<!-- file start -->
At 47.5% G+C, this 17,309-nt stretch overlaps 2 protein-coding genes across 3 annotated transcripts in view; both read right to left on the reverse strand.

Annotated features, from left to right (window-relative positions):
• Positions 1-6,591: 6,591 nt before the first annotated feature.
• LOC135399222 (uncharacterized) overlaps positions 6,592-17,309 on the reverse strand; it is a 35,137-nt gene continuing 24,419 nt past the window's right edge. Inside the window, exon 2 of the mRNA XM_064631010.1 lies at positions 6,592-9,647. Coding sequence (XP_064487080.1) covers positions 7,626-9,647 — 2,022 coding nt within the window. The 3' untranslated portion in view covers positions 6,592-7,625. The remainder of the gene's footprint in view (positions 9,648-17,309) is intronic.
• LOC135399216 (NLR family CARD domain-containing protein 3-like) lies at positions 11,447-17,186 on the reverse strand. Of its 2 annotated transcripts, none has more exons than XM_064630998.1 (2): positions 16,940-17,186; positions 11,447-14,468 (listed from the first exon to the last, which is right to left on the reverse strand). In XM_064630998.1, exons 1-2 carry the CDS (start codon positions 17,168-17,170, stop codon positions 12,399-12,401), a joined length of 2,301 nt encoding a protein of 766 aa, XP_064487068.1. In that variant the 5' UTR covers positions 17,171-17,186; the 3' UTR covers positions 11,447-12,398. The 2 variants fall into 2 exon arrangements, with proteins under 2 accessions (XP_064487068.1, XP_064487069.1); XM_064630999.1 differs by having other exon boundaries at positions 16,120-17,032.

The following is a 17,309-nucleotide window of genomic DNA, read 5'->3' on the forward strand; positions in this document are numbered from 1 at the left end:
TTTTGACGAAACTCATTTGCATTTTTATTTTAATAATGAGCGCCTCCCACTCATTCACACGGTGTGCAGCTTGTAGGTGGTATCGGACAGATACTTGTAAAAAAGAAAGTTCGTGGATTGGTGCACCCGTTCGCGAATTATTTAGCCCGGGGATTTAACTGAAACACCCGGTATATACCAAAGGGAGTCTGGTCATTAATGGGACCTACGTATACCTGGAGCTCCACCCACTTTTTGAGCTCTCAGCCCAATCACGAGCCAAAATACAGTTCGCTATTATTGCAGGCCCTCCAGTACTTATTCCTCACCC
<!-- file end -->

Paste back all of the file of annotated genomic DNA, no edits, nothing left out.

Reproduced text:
At 47.5% G+C, this 17,309-nt stretch overlaps 2 protein-coding genes across 3 annotated transcripts in view; both read right to left on the reverse strand.

Annotated features, from left to right (window-relative positions):
• Positions 1-6,591: 6,591 nt before the first annotated feature.
• LOC135399222 (uncharacterized) overlaps positions 6,592-17,309 on the reverse strand; it is a 35,137-nt gene continuing 24,419 nt past the window's right edge. Inside the window, exon 2 of the mRNA XM_064631010.1 lies at positions 6,592-9,647. Coding sequence (XP_064487080.1) covers positions 7,626-9,647 — 2,022 coding nt within the window. The 3' untranslated portion in view covers positions 6,592-7,625. The remainder of the gene's footprint in view (positions 9,648-17,309) is intronic.
• LOC135399216 (NLR family CARD domain-containing protein 3-like) lies at positions 11,447-17,186 on the reverse strand. Of its 2 annotated transcripts, none has more exons than XM_064630998.1 (2): positions 16,940-17,186; positions 11,447-14,468 (listed from the first exon to the last, which is right to left on the reverse strand). In XM_064630998.1, exons 1-2 carry the CDS (start codon positions 17,168-17,170, stop codon positions 12,399-12,401), a joined length of 2,301 nt encoding a protein of 766 aa, XP_064487068.1. In that variant the 5' UTR covers positions 17,171-17,186; the 3' UTR covers positions 11,447-12,398. The 2 variants fall into 2 exon arrangements, with proteins under 2 accessions (XP_064487068.1, XP_064487069.1); XM_064630999.1 differs by having other exon boundaries at positions 16,120-17,032.

The following is a 17,309-nucleotide window of genomic DNA, read 5'->3' on the forward strand; positions in this document are numbered from 1 at the left end:
TTTTGACGAAACTCATTTGCATTTTTATTTTAATAATGAGCGCCTCCCACTCATTCACACGGTGTGCAGCTTGTAGGTGGTATCGGACAGATACTTGTAAAAAAGAAAGTTCGTGGATTGGTGCACCCGTTCGCGAATTATTTAGCCCGGGGATTTAACTGAAACACCCGGTATATACCAAAGGGAGTCTGGTCATTAATGGGACCTACGTATACCTGGAGCTCCACCCACTTTTTGAGCTCTCAGCCCAATCACGAGCCAAAATACAGTTCGCTATTATTGCAGGCCCTCCAGTACTTATTCCTCACCC